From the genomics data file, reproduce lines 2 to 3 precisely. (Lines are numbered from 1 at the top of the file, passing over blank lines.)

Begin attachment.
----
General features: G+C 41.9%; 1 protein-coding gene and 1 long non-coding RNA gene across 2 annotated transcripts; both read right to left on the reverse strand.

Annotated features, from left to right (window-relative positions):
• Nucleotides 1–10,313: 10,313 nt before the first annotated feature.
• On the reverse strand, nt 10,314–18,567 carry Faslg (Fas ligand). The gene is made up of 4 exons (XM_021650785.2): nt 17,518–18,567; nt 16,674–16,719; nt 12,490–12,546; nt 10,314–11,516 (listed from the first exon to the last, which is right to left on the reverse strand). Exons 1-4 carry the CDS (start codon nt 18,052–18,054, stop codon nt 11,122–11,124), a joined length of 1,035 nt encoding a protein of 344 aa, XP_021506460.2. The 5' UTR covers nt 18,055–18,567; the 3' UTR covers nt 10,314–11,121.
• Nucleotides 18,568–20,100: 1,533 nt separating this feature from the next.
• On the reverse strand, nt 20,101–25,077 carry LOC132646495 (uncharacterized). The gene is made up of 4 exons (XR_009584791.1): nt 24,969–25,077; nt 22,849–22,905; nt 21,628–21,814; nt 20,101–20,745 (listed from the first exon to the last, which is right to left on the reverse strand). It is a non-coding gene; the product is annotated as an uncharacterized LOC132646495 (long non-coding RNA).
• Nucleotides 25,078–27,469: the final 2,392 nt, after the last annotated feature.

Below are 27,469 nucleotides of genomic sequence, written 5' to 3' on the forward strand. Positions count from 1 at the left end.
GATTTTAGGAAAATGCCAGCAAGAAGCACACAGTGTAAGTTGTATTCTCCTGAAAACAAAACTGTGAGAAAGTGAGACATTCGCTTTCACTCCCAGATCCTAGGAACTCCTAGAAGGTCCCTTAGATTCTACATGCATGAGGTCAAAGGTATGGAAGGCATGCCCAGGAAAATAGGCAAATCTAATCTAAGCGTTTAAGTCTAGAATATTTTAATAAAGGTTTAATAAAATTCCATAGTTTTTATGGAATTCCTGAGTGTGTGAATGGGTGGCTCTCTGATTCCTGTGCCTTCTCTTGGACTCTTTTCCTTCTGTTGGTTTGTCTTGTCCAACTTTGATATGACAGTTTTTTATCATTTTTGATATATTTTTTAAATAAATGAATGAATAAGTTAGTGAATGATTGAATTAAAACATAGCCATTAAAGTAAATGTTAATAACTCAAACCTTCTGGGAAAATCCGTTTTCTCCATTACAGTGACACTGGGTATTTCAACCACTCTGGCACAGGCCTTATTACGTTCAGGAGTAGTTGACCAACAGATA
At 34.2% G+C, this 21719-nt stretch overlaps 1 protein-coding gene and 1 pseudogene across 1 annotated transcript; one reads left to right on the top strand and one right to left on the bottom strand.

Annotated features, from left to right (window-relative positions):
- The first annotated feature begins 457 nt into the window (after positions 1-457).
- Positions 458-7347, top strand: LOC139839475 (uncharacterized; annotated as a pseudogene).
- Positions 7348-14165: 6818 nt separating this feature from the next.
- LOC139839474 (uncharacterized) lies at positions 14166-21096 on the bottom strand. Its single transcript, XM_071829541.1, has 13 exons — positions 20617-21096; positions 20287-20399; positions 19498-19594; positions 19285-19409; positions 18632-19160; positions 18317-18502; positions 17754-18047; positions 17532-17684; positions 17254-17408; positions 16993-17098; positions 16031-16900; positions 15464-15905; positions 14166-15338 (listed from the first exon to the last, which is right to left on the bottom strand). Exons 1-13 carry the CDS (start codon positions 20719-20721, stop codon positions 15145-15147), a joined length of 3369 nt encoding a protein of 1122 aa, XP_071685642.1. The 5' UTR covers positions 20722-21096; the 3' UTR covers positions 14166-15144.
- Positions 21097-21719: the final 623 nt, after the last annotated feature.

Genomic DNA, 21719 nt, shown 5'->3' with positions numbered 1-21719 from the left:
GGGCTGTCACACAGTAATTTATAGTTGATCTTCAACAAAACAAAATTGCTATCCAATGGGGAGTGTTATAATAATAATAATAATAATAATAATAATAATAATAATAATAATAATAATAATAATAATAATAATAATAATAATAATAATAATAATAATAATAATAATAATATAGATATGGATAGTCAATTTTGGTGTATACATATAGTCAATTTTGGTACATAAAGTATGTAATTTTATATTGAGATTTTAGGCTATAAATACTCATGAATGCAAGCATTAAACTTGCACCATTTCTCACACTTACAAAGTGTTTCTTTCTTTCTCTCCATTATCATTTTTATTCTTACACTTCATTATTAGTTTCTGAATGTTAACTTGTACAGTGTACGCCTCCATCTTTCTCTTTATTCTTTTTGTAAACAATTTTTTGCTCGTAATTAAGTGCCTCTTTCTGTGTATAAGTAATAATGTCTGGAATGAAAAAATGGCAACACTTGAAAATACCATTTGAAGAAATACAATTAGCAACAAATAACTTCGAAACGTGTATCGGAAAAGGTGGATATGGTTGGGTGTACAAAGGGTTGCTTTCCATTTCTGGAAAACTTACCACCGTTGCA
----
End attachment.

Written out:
Annotated features, from left to right (window-relative positions):
• Nucleotides 1–10,313: 10,313 nt before the first annotated feature.